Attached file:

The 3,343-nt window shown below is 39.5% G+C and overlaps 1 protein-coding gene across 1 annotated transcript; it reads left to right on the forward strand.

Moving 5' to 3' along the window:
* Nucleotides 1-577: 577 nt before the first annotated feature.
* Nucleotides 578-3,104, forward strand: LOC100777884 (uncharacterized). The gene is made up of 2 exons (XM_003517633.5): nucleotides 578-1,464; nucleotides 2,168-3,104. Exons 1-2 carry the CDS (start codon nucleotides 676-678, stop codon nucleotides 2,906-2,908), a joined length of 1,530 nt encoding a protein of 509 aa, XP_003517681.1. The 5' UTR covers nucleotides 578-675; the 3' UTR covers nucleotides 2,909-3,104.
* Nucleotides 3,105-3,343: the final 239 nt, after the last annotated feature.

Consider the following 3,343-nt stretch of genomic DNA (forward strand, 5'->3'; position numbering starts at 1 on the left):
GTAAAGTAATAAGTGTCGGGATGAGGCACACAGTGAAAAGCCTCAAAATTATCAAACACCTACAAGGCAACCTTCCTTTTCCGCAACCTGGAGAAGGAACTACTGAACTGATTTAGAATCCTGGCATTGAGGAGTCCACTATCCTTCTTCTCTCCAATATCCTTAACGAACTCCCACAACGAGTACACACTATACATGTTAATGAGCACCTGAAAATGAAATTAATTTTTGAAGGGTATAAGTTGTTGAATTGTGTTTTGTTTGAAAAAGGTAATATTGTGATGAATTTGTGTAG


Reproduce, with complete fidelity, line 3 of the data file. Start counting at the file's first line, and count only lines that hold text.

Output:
* Nucleotides 1-577: 577 nt before the first annotated feature.